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For shuttles, a packed schedule lies ahead

Endeavor's liftoff, set for late Wednesday, marks an accelerated pace of launches for NASA.

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Wednesday evening's launch of the space shuttle Endeavor marks the onset of a tightly packed set of launches over the next nine months, as NASA pushes to complete the International Space Station and retire the orbiters by 2010.

Barring the unforeseen, a shuttle is slated to leave the launch pad every other month through April. It's an ambitious schedule for the National Aeronautics and Space Administration, which has completed only five missions over the past two years, since resuming flights after the 2003 Columbia tragedy.

Still, the schedule seems tame by pre-Challenger and pre-Columbia standards. After the Challenger disaster in 1986, the National Research Council estimated that NASA could loft 11 to 13 flights a year with a four-orbiter fleet. Three orbiters – the number remaining after Columbia went down – could handle six to eight flights a year.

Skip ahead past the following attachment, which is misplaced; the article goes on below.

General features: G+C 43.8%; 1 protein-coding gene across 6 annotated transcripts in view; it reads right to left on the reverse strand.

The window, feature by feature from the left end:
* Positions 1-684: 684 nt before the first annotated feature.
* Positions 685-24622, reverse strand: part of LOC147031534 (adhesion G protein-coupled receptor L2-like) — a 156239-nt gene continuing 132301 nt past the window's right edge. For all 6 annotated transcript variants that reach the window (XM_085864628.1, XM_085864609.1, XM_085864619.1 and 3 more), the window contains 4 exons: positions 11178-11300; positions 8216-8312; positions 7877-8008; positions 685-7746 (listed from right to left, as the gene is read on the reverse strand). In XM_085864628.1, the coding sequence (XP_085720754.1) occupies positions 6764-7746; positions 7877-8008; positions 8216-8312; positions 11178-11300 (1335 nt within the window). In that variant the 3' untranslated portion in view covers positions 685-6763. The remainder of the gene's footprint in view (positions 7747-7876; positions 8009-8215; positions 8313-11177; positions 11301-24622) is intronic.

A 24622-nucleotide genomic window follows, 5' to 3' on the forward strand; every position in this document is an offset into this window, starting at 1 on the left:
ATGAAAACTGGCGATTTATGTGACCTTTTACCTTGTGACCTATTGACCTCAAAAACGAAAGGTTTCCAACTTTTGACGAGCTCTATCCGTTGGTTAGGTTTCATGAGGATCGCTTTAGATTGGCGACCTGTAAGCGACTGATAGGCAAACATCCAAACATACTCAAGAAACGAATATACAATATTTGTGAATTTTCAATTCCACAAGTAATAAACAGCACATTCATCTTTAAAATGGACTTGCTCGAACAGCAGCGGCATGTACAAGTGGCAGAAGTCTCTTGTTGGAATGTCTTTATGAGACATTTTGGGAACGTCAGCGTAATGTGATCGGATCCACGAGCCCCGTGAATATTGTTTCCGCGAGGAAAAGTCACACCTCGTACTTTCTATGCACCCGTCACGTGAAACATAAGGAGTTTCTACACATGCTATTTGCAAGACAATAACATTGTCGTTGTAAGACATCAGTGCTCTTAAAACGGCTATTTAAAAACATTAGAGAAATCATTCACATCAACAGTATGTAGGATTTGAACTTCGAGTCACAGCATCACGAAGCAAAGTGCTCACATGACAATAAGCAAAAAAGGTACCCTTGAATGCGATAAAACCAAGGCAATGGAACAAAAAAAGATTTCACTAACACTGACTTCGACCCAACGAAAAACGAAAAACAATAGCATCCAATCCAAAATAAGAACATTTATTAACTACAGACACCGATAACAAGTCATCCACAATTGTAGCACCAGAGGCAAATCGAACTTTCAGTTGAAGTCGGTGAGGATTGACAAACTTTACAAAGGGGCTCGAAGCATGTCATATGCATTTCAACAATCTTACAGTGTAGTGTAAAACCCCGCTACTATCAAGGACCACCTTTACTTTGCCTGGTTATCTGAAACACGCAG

With five missions between August and the end of April, the shuttle program, like a marathon runner who sees the finish line, is beginning its "kick" to the yellow tape.

"A lot of people said, 'Boy, that's quick,' " said Kim Doering, deputy manager of the space shuttle program during a preflight briefing last month, noting that at the time two orbiters were in the program's processing facility and Endeavor was headed to the pad. Agency officials acknowledge that preparing the shuttles for their missions has been a stretch for workers at the Kennedy Space Center. "But when you look at the rest of the assembly sequence, this is the pace we'll be on," says Ms. Doering.

The seven-member crew for this mission includes Barbara Morgan, a former elementary school teacher who was Christa McAuliffe's backup for the Challenger mission (see story). Then, President Ronald Reagan had outlined a goal of sending private citizens into space aboard the shuttle, beginning with a teacher. After the Challenger disaster, the program was canceled.

In the late 1990s, Sen. John Glenn, a former astronaut, was given a seat. This helped spark a debate about who, outside the usual cast of astronauts, should be allowed aboard shuttle flights. In January 1998, Ms. Morgan became the first member of a new category of educator astronauts. In 2004, three more teachers joined her.

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